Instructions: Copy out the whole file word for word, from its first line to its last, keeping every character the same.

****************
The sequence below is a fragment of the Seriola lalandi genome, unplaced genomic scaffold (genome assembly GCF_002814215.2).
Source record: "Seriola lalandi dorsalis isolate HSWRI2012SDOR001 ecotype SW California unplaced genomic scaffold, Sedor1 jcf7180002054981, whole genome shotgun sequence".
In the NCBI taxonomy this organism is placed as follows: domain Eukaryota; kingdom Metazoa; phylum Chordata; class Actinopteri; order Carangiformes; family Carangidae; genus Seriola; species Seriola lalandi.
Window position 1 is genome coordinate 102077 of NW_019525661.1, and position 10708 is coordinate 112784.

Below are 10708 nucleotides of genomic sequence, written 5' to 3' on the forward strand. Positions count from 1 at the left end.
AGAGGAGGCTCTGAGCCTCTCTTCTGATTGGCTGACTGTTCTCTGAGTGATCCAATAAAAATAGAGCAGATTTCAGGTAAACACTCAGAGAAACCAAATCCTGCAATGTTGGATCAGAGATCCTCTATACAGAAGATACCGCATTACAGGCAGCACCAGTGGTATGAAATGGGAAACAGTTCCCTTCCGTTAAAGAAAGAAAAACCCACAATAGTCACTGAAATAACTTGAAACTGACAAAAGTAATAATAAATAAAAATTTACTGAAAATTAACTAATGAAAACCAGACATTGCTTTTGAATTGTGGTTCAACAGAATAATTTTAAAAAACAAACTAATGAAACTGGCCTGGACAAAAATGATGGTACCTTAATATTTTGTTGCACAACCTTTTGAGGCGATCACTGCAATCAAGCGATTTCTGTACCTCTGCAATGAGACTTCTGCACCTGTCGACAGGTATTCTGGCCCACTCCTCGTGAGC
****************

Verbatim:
The sequence below is a fragment of the Seriola lalandi genome, unplaced genomic scaffold (genome assembly GCF_002814215.2).
Source record: "Seriola lalandi dorsalis isolate HSWRI2012SDOR001 ecotype SW California unplaced genomic scaffold, Sedor1 jcf7180002054981, whole genome shotgun sequence".
In the NCBI taxonomy this organism is placed as follows: domain Eukaryota; kingdom Metazoa; phylum Chordata; class Actinopteri; order Carangiformes; family Carangidae; genus Seriola; species Seriola lalandi.
Window position 1 is genome coordinate 102077 of NW_019525661.1, and position 10708 is coordinate 112784.

Below are 10708 nucleotides of genomic sequence, written 5' to 3' on the forward strand. Positions count from 1 at the left end.
AGAGGAGGCTCTGAGCCTCTCTTCTGATTGGCTGACTGTTCTCTGAGTGATCCAATAAAAATAGAGCAGATTTCAGGTAAACACTCAGAGAAACCAAATCCTGCAATGTTGGATCAGAGATCCTCTATACAGAAGATACCGCATTACAGGCAGCACCAGTGGTATGAAATGGGAAACAGTTCCCTTCCGTTAAAGAAAGAAAAACCCACAATAGTCACTGAAATAACTTGAAACTGACAAAAGTAATAATAAATAAAAATTTACTGAAAATTAACTAATGAAAACCAGACATTGCTTTTGAATTGTGGTTCAACAGAATAATTTTAAAAAACAAACTAATGAAACTGGCCTGGACAAAAATGATGGTACCTTAATATTTTGTTGCACAACCTTTTGAGGCGATCACTGCAATCAAGCGATTTCTGTACCTCTGCAATGAGACTTCTGCACCTGTCGACAGGTATTCTGGCCCACTCCTCGTGAGC